• Application Security: Consider candidates’ ability to safeguard applications, including secure coding practices and vulnerability testing.
  • Encryption: Look for knowledge of encryption techniques, which are essential for protecting data integrity and confidentiality.
  • Intrusion Detection: Candidates should have 0roficiency in setting up and monitoring Intrusion Detection Systems (IDS) and Intrusion Prevention Systems (IPS).
  • Firewall and Endpoint Security: Experience with firewall configurations and managing endpoint security is a must.

Soft Skills

In the cybersecurity and IT world, it’s easy to get caught up in focusing solely on the technical skills. These capabilities are, of course, critical, but effective communication and problem-solving abilities are equally important. Candidates for security-focused tech roles must be able to collaborate with teammates, convey issues, and work together to solve problems and communicate those solutions.

These “soft skills” will often intersect with the “hard” technical skills that companies seek. For instance, candidates should be adept at analyzing complex data and identifying security threats from patterns in security logs, but they also should have the more nebulous “problem solving” skills to actually resolve those issues effectively. Top candidates also will bring exceptional attention to detail and a meticulous approach to monitoring and detecting deviations in data security.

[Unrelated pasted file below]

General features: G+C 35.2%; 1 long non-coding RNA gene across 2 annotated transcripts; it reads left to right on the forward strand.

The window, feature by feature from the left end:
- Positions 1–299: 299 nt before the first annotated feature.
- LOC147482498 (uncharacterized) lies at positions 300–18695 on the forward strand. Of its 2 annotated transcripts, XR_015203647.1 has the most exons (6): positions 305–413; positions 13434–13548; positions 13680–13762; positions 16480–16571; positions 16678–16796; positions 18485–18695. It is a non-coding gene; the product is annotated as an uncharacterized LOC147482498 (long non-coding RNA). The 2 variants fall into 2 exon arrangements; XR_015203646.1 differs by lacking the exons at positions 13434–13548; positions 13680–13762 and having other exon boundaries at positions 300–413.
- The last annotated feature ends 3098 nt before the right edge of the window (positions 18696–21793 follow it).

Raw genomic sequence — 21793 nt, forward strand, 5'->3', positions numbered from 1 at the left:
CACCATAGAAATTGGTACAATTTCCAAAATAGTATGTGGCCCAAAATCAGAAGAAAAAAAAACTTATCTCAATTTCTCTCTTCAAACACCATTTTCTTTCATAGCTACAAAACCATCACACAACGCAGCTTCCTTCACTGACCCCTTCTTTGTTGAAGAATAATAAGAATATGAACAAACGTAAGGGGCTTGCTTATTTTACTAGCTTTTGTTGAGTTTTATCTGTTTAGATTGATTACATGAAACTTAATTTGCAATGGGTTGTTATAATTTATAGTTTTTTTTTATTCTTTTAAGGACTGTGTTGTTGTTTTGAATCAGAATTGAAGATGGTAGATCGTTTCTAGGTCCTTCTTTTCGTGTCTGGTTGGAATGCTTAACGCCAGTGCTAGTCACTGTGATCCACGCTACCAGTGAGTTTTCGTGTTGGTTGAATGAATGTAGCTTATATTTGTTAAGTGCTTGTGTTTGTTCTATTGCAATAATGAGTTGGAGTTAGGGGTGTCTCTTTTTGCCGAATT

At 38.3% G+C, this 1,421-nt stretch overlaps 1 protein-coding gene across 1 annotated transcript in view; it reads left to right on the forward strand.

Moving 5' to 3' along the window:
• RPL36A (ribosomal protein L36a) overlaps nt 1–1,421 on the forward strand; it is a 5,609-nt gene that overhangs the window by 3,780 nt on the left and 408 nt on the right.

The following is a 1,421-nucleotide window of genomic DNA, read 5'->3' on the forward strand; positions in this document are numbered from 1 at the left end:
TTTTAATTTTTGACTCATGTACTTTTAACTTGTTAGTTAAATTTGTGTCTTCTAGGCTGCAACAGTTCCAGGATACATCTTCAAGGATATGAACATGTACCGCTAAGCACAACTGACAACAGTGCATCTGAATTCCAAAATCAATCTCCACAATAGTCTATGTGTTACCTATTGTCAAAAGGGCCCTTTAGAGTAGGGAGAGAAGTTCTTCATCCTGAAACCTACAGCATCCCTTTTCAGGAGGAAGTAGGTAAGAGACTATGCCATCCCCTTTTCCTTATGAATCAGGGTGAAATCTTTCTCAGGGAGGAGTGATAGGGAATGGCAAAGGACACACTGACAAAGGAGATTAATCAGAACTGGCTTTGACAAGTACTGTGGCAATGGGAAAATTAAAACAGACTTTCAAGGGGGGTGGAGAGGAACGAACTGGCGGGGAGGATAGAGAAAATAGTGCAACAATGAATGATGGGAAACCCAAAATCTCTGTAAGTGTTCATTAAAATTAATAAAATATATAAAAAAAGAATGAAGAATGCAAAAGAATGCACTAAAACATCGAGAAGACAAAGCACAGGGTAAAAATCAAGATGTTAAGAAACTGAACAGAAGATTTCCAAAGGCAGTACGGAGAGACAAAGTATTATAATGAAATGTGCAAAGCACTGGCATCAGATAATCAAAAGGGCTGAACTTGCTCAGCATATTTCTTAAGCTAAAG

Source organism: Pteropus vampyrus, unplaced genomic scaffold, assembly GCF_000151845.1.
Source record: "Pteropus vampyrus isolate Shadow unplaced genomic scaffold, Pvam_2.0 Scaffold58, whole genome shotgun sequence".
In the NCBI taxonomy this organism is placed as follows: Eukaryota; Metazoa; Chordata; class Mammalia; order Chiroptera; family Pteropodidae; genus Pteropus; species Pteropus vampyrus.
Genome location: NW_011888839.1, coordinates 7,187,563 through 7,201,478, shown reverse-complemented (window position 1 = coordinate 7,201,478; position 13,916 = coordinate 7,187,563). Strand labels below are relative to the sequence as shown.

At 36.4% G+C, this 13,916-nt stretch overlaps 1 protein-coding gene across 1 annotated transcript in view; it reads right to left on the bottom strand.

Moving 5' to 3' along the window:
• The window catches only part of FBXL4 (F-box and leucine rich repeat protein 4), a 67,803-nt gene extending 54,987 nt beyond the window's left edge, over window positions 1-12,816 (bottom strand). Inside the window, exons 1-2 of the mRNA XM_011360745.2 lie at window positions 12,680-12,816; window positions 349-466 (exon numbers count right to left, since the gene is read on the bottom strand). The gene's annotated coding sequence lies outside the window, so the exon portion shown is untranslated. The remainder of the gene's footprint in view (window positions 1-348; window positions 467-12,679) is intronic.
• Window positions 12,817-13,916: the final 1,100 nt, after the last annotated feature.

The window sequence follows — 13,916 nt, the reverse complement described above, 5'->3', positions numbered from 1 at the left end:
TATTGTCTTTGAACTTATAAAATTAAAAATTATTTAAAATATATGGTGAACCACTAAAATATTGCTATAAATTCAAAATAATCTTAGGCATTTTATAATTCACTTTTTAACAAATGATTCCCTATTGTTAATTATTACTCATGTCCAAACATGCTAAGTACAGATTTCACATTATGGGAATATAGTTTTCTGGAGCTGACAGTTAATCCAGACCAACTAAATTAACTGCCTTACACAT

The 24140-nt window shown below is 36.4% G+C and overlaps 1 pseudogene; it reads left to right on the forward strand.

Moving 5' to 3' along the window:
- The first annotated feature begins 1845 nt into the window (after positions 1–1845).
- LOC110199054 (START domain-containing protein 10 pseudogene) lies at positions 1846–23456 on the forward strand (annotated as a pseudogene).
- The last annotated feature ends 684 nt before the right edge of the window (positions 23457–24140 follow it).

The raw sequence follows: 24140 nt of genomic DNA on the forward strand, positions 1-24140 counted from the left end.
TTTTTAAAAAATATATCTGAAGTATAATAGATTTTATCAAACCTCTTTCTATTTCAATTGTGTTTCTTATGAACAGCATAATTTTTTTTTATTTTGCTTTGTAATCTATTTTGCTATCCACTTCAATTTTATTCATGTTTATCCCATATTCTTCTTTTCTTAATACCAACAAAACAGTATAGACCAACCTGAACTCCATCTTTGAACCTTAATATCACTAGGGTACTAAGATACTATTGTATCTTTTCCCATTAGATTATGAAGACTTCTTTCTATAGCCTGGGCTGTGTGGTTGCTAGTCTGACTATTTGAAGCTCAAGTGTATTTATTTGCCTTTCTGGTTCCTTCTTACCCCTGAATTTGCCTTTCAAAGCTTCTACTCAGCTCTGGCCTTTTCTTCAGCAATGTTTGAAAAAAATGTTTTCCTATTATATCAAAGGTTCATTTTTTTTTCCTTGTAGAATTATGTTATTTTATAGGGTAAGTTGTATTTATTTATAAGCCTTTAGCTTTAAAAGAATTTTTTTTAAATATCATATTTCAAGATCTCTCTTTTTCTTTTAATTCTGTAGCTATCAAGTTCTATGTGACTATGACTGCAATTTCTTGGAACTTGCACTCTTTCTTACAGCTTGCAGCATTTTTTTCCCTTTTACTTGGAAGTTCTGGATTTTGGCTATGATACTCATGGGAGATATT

Finally, look for candidates with strong communication skills. Having exceptional technical abilities is important, but the people who are most successful are the ones who can translate that technical know-how and communicate its importance and its needs. Look for talent with strong abilities to articulate security threats and responses – including to non-technical stakeholders.

Knowledge Areas & Certifications

The tech world is moving at an incredibly rapid rate. Staying updated with the latest developments and understanding compliance are key for any IT and cybersecurity professionals. Candidates should be well-informed about the current threat landscape, emerging cybersecurity threats and trends. They also should have a strong knowledge of laws and regulations like GDPR, HIPAA, or PCI DSS, depending on your sector. Familiarity with ethical hacking can also be a strong advantage, indicating a proactive approach to security.

Candidates should also be able to demonstrate skill in incident response, not just incident detection and prevention. Experience in drafting and executing incident response plans is vital. Here, again, technical skills and “soft” communication skills intersect, and top candidates should have experience managing both.

Certifications can provide a benchmark for a candidate’s knowledge and commitment to their field. Top certifications include:

  • Certified Information Systems Security Professional (CISSP)
  • Certified Ethical Hacker (CEH)
  • CompTIA Security+
  • Certified Information Security Manager (CISM)
  • Cisco Certified Network Associate (CCNA) Security

Recruiting the right cybersecurity professional involves identifying a balance of technical skills, soft skills, and current knowledge. These candidates not only protect your IT infrastructure but also ensure your business can confidently navigate the complexities of today’s digital landscape.

By Daniel Midoneck